City incorporation[edit]

As Dallas grew, however, and people started moving from the city to the suburbs, Ovilla once again began to grow. To escape annexation by DeSoto or any other neighboring city, the town of Ovilla was incorporated in 1963. In the first census after incorporation, its population was 339; by 1980, it had risen to 1,067. Its 1984 population was estimated to be nearly 1,300. In 1990, it was 2,027, and the community had extended into Dallas County. The 2000 census showed a population of 3,405, rising to 3,492 as of the 2010 census.

Famous history[edit]

Boxcar Willie was born in the area surrounding Ovilla; the overpass at Interstate 35E and FM 664 in Red Oak is named in his memory.

Several episodes of Walker, Texas Ranger with Chuck Norris were shot in part here. Downtown Ovilla was the set of an old Indian town.


Ovilla is located at 32°31′54″N 96°53′29″W / 32.53167°N 96.89139°W / 32.53167; -96.89139 (32.531616, –96.891298).[5]

According to the United States Census Bureau, the city has a total area of 5.7 square miles (14.8 km2), all land.


Historical population
U.S. Decennial Census[6]
Ovilla racial composition as of 2020[4]
(NH = Non-Hispanic)[a]
Race Number Percentage
White (NH) 2,750 63.89%
Black or African American (NH) 647 15.03%
Native American or Alaska Native (NH) 18 0.42%
Asian (NH) 45 1.05%
Pacific Islander (NH) 3 0.07%
Some Other Race (NH) 11 0.26%
Mixed/Multi-Racial (NH) 198 4.6%
Hispanic or Latino 632 14.68%
Total 4,304

As of the 2020 United States census, there were 4,304 people, 1,474 households, and 1,238 families residing in the city.[4]


The city of Ovilla is primarily served by the Red Oak Independent School District, and to a lesser extent by the Midlothian Independent School District, the DeSoto Independent School District, and the Cedar Hill Independent School District.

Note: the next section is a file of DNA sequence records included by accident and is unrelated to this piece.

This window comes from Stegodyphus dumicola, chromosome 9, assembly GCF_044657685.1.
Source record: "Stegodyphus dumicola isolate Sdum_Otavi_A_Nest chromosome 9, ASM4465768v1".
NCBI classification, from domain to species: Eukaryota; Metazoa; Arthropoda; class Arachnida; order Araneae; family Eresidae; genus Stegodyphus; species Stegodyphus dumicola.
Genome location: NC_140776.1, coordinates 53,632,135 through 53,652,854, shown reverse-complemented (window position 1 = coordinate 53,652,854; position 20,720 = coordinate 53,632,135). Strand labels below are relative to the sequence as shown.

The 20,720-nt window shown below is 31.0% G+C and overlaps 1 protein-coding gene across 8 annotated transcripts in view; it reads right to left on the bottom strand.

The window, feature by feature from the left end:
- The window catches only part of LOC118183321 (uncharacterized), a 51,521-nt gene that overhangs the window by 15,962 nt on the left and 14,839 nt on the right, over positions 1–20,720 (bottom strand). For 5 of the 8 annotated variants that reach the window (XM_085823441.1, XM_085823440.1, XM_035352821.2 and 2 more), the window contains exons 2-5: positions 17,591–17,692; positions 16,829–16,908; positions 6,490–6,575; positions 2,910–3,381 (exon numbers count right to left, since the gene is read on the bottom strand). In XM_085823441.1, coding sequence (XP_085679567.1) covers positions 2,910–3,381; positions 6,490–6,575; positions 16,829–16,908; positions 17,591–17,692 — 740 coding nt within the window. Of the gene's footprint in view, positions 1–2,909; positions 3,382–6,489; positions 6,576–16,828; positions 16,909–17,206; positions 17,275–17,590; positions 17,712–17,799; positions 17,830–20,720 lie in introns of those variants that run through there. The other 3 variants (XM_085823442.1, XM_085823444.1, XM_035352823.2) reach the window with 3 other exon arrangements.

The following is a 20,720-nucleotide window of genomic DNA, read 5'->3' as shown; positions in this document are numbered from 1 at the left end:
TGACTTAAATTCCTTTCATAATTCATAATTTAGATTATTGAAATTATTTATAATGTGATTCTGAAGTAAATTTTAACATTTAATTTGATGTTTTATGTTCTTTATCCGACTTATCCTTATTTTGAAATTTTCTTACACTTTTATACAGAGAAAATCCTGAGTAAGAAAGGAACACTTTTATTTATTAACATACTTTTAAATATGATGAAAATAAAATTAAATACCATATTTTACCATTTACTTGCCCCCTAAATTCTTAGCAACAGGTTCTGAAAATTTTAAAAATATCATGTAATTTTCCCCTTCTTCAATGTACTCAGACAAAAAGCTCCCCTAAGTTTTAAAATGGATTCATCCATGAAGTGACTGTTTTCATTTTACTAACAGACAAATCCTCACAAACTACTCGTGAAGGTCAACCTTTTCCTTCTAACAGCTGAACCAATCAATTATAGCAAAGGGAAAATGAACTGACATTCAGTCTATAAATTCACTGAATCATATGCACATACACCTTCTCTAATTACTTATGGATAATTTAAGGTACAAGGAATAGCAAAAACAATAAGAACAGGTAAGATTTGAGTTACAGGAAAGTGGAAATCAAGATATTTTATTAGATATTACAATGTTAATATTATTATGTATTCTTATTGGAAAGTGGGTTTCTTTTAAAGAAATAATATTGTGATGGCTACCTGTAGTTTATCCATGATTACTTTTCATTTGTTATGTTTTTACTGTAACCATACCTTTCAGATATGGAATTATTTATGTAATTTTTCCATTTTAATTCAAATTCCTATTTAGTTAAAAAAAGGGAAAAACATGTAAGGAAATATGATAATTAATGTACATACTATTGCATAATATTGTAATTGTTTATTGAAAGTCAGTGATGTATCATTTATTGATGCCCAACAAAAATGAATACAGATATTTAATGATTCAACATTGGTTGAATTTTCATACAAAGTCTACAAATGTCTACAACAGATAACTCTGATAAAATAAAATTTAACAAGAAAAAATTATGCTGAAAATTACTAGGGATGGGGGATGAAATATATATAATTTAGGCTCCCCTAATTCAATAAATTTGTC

Ovilla Christian School, a private Christian school, is located in Ovilla. It is associated with Ovilla Road Baptist Church.

Portions in Ellis County are zoned to Navarro College. Portions in Dallas County are zoned to Dallas College.[9]


  1. ^ Note: the US Census treats Hispanic/Latino as an ethnic category. This table excludes Latinos from the racial categories and assigns them to a separate category. Hispanics/Latinos can be of any race.[7][8]


  1. ^ "2019 U.S. Gazetteer Files". United States Census Bureau. Retrieved August 7, 2020.
  2. ^ "U.S. Census website". United States Census Bureau. Retrieved January 31, 2008.
  3. ^ "US Board on Geographic Names". United States Geological Survey. October 25, 2007. Retrieved January 31, 2008.
  4. ^ a b c "Explore Census Data". data.census.gov. Retrieved May 22, 2022.
  5. ^ "US Gazetteer files: 2010, 2000, and 1990". United States Census Bureau. February 12, 2011. Retrieved April 23, 2011.
  6. ^ "Census of Population and Housing". Census.gov. Retrieved June 4, 2015.
  7. ^ https://www.census.gov/[not specific enough to verify]
  8. ^ "About the Hispanic Population and its Origin". www.census.gov. Retrieved May 18, 2022.
  9. ^ Texas Education Code, Sec. 130.176. DALLAS COUNTY COMMUNITY COLLEGE DISTRICT SERVICE AREA. Sec. 130.189. NAVARRO COLLEGE DISTRICT SERVICE AREA. - The assigned community college depends on the county.

External links[edit]